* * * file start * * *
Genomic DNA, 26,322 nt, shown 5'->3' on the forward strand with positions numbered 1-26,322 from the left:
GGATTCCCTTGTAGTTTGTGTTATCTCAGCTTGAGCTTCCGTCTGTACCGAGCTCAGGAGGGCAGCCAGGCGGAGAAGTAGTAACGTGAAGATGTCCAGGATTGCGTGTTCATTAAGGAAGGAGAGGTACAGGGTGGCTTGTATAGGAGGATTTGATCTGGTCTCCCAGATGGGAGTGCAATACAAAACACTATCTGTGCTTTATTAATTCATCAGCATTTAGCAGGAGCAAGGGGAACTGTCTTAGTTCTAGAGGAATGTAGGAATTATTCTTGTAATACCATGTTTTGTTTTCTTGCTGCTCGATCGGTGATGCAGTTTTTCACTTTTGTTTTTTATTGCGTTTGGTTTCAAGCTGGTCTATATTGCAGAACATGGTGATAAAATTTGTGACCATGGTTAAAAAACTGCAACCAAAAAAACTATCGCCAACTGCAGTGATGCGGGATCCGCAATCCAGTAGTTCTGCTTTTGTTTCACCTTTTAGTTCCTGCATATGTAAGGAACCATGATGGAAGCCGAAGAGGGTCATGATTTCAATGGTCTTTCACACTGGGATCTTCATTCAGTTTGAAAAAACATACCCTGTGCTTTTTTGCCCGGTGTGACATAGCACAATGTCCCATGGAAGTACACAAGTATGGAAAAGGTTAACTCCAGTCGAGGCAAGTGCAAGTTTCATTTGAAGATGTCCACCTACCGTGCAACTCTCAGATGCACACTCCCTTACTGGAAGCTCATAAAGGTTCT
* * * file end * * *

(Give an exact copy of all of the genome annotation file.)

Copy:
Genomic DNA, 26,322 nt, shown 5'->3' on the forward strand with positions numbered 1-26,322 from the left:
GGATTCCCTTGTAGTTTGTGTTATCTCAGCTTGAGCTTCCGTCTGTACCGAGCTCAGGAGGGCAGCCAGGCGGAGAAGTAGTAACGTGAAGATGTCCAGGATTGCGTGTTCATTAAGGAAGGAGAGGTACAGGGTGGCTTGTATAGGAGGATTTGATCTGGTCTCCCAGATGGGAGTGCAATACAAAACACTATCTGTGCTTTATTAATTCATCAGCATTTAGCAGGAGCAAGGGGAACTGTCTTAGTTCTAGAGGAATGTAGGAATTATTCTTGTAATACCATGTTTTGTTTTCTTGCTGCTCGATCGGTGATGCAGTTTTTCACTTTTGTTTTTTATTGCGTTTGGTTTCAAGCTGGTCTATATTGCAGAACATGGTGATAAAATTTGTGACCATGGTTAAAAAACTGCAACCAAAAAAACTATCGCCAACTGCAGTGATGCGGGATCCGCAATCCAGTAGTTCTGCTTTTGTTTCACCTTTTAGTTCCTGCATATGTAAGGAACCATGATGGAAGCCGAAGAGGGTCATGATTTCAATGGTCTTTCACACTGGGATCTTCATTCAGTTTGAAAAAACATACCCTGTGCTTTTTTGCCCGGTGTGACATAGCACAATGTCCCATGGAAGTACACAAGTATGGAAAAGGTTAACTCCAGTCGAGGCAAGTGCAAGTTTCATTTGAAGATGTCCACCTACCGTGCAACTCTCAGATGCACACTCCCTTACTGGAAGCTCATAAAGGTTCT